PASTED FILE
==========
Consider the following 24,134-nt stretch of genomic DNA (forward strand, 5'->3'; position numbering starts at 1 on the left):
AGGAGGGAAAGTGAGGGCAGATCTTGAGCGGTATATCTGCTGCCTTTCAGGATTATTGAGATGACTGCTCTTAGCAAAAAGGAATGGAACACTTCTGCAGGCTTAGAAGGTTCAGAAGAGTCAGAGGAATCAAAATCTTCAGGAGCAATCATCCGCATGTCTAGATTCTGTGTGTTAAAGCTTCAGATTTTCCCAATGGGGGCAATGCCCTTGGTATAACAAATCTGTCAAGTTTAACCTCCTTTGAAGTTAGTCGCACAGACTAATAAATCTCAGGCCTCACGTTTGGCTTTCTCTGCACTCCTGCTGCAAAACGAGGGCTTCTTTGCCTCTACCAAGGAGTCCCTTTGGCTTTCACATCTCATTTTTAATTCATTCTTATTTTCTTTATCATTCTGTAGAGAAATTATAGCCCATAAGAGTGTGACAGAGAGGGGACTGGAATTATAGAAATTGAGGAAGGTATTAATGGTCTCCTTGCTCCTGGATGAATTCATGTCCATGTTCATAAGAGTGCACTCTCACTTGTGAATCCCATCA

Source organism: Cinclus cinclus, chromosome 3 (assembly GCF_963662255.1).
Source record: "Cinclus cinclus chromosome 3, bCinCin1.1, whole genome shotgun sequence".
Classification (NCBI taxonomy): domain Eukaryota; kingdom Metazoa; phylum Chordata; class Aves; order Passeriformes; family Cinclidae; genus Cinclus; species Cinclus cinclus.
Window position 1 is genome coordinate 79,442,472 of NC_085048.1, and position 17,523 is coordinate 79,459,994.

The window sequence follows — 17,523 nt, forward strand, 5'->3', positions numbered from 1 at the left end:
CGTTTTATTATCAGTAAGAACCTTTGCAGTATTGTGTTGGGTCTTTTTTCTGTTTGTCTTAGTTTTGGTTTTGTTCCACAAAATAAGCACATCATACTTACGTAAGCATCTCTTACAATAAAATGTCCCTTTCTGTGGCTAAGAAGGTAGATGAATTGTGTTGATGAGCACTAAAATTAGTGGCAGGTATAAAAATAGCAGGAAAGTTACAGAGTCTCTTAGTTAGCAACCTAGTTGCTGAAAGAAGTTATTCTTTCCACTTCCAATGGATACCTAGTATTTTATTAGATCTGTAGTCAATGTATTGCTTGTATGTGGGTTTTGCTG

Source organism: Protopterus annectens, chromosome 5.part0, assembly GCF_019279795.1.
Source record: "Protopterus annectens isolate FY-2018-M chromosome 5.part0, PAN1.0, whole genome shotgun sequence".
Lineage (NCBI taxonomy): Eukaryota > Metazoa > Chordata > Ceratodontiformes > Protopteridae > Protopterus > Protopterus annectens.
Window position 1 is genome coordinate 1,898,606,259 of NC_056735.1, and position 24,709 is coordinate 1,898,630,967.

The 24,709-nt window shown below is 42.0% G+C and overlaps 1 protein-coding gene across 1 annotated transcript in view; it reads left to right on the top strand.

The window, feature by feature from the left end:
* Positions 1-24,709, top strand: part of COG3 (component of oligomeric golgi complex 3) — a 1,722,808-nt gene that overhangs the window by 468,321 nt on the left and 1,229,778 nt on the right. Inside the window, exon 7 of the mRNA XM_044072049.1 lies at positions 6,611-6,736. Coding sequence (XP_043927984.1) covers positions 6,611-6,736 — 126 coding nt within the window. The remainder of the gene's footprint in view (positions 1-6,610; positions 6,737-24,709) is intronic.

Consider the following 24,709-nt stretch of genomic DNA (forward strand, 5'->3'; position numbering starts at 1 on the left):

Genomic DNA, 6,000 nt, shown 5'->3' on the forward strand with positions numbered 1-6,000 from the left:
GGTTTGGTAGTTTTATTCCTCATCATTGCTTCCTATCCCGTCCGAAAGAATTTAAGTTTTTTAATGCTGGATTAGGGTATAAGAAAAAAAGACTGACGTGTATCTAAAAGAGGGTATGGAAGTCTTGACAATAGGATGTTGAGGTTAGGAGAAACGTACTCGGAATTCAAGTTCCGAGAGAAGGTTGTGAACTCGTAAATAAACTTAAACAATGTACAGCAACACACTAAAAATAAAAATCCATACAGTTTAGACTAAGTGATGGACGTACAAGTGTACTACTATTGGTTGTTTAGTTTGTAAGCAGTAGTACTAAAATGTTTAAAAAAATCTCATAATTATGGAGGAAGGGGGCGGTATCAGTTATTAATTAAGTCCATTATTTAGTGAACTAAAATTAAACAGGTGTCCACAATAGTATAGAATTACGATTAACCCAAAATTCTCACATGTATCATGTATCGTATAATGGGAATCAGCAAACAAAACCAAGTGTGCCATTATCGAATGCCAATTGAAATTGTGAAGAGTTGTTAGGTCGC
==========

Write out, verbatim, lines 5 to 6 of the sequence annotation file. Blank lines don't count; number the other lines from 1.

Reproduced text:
Classification (NCBI taxonomy): domain Eukaryota; kingdom Metazoa; phylum Chordata; class Aves; order Passeriformes; family Cinclidae; genus Cinclus; species Cinclus cinclus.
Window position 1 is genome coordinate 79,442,472 of NC_085048.1, and position 17,523 is coordinate 79,459,994.